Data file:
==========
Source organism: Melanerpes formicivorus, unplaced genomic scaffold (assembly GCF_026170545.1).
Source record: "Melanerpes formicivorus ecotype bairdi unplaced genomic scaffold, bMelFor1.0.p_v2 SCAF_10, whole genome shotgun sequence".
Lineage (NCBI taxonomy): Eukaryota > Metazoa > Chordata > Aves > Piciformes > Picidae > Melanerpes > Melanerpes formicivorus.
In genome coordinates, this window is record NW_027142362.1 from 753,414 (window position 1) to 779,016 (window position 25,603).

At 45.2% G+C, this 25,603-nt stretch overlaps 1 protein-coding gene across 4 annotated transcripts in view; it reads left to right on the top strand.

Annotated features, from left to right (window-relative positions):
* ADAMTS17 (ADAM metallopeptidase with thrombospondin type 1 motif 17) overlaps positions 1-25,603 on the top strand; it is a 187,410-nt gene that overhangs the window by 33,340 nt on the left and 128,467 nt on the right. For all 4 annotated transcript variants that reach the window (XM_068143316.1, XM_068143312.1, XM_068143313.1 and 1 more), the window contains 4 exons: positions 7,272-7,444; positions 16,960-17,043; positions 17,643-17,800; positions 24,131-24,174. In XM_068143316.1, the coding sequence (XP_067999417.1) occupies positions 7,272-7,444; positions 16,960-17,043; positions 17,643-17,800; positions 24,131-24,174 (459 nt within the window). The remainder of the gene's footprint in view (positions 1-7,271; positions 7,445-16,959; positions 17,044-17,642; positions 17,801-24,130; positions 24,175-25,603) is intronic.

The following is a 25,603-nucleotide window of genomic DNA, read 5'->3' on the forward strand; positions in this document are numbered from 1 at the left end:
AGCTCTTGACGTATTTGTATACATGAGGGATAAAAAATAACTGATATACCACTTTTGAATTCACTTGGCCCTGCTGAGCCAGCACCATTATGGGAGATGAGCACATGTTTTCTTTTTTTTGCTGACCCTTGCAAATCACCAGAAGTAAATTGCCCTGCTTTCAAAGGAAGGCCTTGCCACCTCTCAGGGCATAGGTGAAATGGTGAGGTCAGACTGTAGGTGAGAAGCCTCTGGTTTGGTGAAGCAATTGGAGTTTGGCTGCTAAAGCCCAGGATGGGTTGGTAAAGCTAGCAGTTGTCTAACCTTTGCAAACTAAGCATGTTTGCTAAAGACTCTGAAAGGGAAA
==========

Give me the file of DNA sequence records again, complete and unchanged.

Source organism: Melanerpes formicivorus, unplaced genomic scaffold (assembly GCF_026170545.1).
Source record: "Melanerpes formicivorus ecotype bairdi unplaced genomic scaffold, bMelFor1.0.p_v2 SCAF_10, whole genome shotgun sequence".
Lineage (NCBI taxonomy): Eukaryota > Metazoa > Chordata > Aves > Piciformes > Picidae > Melanerpes > Melanerpes formicivorus.
In genome coordinates, this window is record NW_027142362.1 from 753,414 (window position 1) to 779,016 (window position 25,603).

At 45.2% G+C, this 25,603-nt stretch overlaps 1 protein-coding gene across 4 annotated transcripts in view; it reads left to right on the top strand.

Annotated features, from left to right (window-relative positions):
* ADAMTS17 (ADAM metallopeptidase with thrombospondin type 1 motif 17) overlaps positions 1-25,603 on the top strand; it is a 187,410-nt gene that overhangs the window by 33,340 nt on the left and 128,467 nt on the right. For all 4 annotated transcript variants that reach the window (XM_068143316.1, XM_068143312.1, XM_068143313.1 and 1 more), the window contains 4 exons: positions 7,272-7,444; positions 16,960-17,043; positions 17,643-17,800; positions 24,131-24,174. In XM_068143316.1, the coding sequence (XP_067999417.1) occupies positions 7,272-7,444; positions 16,960-17,043; positions 17,643-17,800; positions 24,131-24,174 (459 nt within the window). The remainder of the gene's footprint in view (positions 1-7,271; positions 7,445-16,959; positions 17,044-17,642; positions 17,801-24,130; positions 24,175-25,603) is intronic.

The following is a 25,603-nucleotide window of genomic DNA, read 5'->3' on the forward strand; positions in this document are numbered from 1 at the left end:
AGCTCTTGACGTATTTGTATACATGAGGGATAAAAAATAACTGATATACCACTTTTGAATTCACTTGGCCCTGCTGAGCCAGCACCATTATGGGAGATGAGCACATGTTTTCTTTTTTTTGCTGACCCTTGCAAATCACCAGAAGTAAATTGCCCTGCTTTCAAAGGAAGGCCTTGCCACCTCTCAGGGCATAGGTGAAATGGTGAGGTCAGACTGTAGGTGAGAAGCCTCTGGTTTGGTGAAGCAATTGGAGTTTGGCTGCTAAAGCCCAGGATGGGTTGGTAAAGCTAGCAGTTGTCTAACCTTTGCAAACTAAGCATGTTTGCTAAAGACTCTGAAAGGGAAA